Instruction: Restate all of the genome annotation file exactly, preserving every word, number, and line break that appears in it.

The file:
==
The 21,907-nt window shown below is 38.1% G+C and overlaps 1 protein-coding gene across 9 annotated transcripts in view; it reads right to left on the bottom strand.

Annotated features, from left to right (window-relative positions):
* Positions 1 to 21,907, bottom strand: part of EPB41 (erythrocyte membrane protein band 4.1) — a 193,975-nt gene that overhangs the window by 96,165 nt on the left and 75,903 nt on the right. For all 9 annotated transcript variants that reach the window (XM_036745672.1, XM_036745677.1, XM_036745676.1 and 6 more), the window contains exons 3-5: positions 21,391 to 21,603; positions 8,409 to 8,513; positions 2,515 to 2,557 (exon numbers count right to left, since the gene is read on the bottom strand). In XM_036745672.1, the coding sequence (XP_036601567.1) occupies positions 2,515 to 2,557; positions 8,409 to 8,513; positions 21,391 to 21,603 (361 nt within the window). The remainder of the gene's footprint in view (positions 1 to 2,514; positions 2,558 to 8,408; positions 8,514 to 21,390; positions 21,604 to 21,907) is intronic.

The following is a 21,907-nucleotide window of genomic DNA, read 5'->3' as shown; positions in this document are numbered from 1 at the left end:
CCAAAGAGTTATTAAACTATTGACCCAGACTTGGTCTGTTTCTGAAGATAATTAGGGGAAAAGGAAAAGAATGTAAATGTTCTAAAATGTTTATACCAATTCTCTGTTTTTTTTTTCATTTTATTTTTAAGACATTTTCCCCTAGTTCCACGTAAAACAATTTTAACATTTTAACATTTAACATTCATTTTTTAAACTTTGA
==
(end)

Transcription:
The 21,907-nt window shown below is 38.1% G+C and overlaps 1 protein-coding gene across 9 annotated transcripts in view; it reads right to left on the bottom strand.

Annotated features, from left to right (window-relative positions):
* Positions 1 to 21,907, bottom strand: part of EPB41 (erythrocyte membrane protein band 4.1) — a 193,975-nt gene that overhangs the window by 96,165 nt on the left and 75,903 nt on the right. For all 9 annotated transcript variants that reach the window (XM_036745672.1, XM_036745677.1, XM_036745676.1 and 6 more), the window contains exons 3-5: positions 21,391 to 21,603; positions 8,409 to 8,513; positions 2,515 to 2,557 (exon numbers count right to left, since the gene is read on the bottom strand). In XM_036745672.1, the coding sequence (XP_036601567.1) occupies positions 2,515 to 2,557; positions 8,409 to 8,513; positions 21,391 to 21,603 (361 nt within the window). The remainder of the gene's footprint in view (positions 1 to 2,514; positions 2,558 to 8,408; positions 8,514 to 21,390; positions 21,604 to 21,907) is intronic.

The following is a 21,907-nucleotide window of genomic DNA, read 5'->3' as shown; positions in this document are numbered from 1 at the left end:
CCAAAGAGTTATTAAACTATTGACCCAGACTTGGTCTGTTTCTGAAGATAATTAGGGGAAAAGGAAAAGAATGTAAATGTTCTAAAATGTTTATACCAATTCTCTGTTTTTTTTTTCATTTTATTTTTAAGACATTTTCCCCTAGTTCCACGTAAAACAATTTTAACATTTTAACATTTAACATTCATTTTTTAAACTTTGA